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When meat gets personal, animals' minds matter less: motivated use of intelligence information in judgments of moral standing

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<mark>Journal publication date</mark>11/2016
<mark>Journal</mark>Social Psychological and Personality Science
Issue number8
Number of pages8
Pages (from-to)867-874
Publication StatusPublished
Early online date21/07/16
<mark>Original language</mark>English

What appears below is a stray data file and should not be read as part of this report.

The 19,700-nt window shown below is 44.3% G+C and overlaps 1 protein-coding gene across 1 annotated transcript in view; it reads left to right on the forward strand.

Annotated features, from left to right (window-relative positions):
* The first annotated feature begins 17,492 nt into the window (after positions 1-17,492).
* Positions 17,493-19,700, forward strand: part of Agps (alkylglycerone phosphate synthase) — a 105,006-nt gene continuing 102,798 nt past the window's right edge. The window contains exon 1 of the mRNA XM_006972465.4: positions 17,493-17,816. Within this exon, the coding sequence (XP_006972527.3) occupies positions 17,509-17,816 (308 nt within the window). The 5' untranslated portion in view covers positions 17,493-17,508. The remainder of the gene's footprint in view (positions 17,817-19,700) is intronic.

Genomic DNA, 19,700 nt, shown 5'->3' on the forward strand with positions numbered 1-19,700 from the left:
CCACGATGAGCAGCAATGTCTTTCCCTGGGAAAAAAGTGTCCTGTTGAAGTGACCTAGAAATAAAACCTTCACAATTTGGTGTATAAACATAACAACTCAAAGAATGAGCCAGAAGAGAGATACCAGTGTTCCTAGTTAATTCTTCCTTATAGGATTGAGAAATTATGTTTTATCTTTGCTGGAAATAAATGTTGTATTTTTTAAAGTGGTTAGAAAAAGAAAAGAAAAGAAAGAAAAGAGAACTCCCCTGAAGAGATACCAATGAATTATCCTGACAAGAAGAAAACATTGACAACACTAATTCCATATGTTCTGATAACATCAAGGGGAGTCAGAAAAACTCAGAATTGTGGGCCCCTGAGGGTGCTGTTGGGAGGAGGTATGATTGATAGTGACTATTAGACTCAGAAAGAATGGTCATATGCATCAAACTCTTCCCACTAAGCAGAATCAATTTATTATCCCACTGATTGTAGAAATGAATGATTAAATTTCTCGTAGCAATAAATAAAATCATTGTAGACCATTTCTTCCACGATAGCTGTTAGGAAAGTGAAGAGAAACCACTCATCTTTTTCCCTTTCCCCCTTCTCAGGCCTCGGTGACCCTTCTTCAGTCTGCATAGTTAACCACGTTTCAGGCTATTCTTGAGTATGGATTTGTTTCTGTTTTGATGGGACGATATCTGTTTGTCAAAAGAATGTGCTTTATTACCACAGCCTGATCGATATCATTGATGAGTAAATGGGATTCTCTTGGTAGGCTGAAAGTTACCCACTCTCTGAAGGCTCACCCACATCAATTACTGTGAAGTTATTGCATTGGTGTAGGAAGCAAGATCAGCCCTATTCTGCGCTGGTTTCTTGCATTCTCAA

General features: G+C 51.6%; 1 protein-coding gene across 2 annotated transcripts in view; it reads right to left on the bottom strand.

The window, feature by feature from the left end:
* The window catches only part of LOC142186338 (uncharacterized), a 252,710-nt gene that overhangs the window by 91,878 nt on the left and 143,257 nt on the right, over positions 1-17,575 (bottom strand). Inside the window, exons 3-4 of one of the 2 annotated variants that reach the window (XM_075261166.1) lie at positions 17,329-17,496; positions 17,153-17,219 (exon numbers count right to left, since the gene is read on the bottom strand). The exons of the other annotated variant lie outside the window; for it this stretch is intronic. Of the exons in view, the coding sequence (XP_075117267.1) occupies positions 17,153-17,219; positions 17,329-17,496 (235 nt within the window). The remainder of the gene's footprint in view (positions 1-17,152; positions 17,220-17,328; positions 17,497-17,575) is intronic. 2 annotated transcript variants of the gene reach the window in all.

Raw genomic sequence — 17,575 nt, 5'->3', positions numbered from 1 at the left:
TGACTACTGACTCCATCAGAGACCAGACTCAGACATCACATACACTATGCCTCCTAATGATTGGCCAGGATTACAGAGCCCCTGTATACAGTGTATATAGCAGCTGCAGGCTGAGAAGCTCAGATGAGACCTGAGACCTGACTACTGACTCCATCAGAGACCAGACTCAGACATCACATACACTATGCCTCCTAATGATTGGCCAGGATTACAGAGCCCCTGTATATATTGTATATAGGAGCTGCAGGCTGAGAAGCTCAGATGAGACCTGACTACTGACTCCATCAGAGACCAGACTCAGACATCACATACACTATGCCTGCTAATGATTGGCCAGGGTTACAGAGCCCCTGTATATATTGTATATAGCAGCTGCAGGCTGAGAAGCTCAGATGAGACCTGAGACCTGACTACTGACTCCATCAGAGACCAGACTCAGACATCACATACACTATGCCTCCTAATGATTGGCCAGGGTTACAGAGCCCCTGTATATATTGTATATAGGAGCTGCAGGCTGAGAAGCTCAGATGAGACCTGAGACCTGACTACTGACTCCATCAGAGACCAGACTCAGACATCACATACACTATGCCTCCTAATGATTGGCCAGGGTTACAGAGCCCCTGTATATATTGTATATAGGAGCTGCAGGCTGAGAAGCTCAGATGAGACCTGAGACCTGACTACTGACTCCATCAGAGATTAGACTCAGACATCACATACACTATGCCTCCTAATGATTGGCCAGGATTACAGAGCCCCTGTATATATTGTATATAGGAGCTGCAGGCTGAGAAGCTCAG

Why are many Westerners outraged by dog meat, but comfortable with pork? This is particularly puzzling, given strong evidence that both species are highly intelligent. We suggest that although people consider intelligence a key factor in determining animals’ moral status, they disregard this information when it is self-relevant. In Study 1, we show that intelligence plays a major role in the moral concern afforded to animals in the abstract. In Study 2, we manipulated the intelligence of three animals—pigs, tapirs, and a fictional animal—and find that only for pigs does this information not influence moral standing. Finally, in Study 3, we show that people believe that learning about pig intelligence will lead to high levels of moral concern, yet when they themselves learn about pig intelligence, moral concern remains low. These findings demonstrate an important, predictable inconsistency in how people think about minds and moral concern.